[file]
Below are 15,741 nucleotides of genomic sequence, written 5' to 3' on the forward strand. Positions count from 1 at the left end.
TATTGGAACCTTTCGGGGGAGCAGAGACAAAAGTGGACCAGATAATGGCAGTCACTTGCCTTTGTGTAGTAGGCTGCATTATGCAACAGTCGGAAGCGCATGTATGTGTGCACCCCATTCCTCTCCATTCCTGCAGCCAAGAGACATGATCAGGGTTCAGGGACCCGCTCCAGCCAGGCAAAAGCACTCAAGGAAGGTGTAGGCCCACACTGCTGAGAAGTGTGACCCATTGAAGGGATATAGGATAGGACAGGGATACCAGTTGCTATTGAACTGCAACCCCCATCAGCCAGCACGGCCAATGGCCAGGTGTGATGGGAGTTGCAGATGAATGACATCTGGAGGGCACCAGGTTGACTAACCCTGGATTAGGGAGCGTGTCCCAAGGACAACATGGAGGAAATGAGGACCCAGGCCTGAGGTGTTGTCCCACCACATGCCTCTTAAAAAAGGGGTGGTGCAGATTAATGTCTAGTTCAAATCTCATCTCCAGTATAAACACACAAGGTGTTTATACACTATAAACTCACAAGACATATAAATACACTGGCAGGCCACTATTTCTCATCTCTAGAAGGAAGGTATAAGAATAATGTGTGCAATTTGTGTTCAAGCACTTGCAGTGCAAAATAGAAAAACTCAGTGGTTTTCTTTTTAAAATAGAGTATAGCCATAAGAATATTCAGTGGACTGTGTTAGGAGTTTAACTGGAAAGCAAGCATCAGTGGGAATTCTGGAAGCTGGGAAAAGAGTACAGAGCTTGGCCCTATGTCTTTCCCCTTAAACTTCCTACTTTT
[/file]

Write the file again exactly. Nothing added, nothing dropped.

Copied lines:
Below are 15,741 nucleotides of genomic sequence, written 5' to 3' on the forward strand. Positions count from 1 at the left end.
TATTGGAACCTTTCGGGGGAGCAGAGACAAAAGTGGACCAGATAATGGCAGTCACTTGCCTTTGTGTAGTAGGCTGCATTATGCAACAGTCGGAAGCGCATGTATGTGTGCACCCCATTCCTCTCCATTCCTGCAGCCAAGAGACATGATCAGGGTTCAGGGACCCGCTCCAGCCAGGCAAAAGCACTCAAGGAAGGTGTAGGCCCACACTGCTGAGAAGTGTGACCCATTGAAGGGATATAGGATAGGACAGGGATACCAGTTGCTATTGAACTGCAACCCCCATCAGCCAGCACGGCCAATGGCCAGGTGTGATGGGAGTTGCAGATGAATGACATCTGGAGGGCACCAGGTTGACTAACCCTGGATTAGGGAGCGTGTCCCAAGGACAACATGGAGGAAATGAGGACCCAGGCCTGAGGTGTTGTCCCACCACATGCCTCTTAAAAAAGGGGTGGTGCAGATTAATGTCTAGTTCAAATCTCATCTCCAGTATAAACACACAAGGTGTTTATACACTATAAACTCACAAGACATATAAATACACTGGCAGGCCACTATTTCTCATCTCTAGAAGGAAGGTATAAGAATAATGTGTGCAATTTGTGTTCAAGCACTTGCAGTGCAAAATAGAAAAACTCAGTGGTTTTCTTTTTAAAATAGAGTATAGCCATAAGAATATTCAGTGGACTGTGTTAGGAGTTTAACTGGAAAGCAAGCATCAGTGGGAATTCTGGAAGCTGGGAAAAGAGTACAGAGCTTGGCCCTATGTCTTTCCCCTTAAACTTCCTACTTTT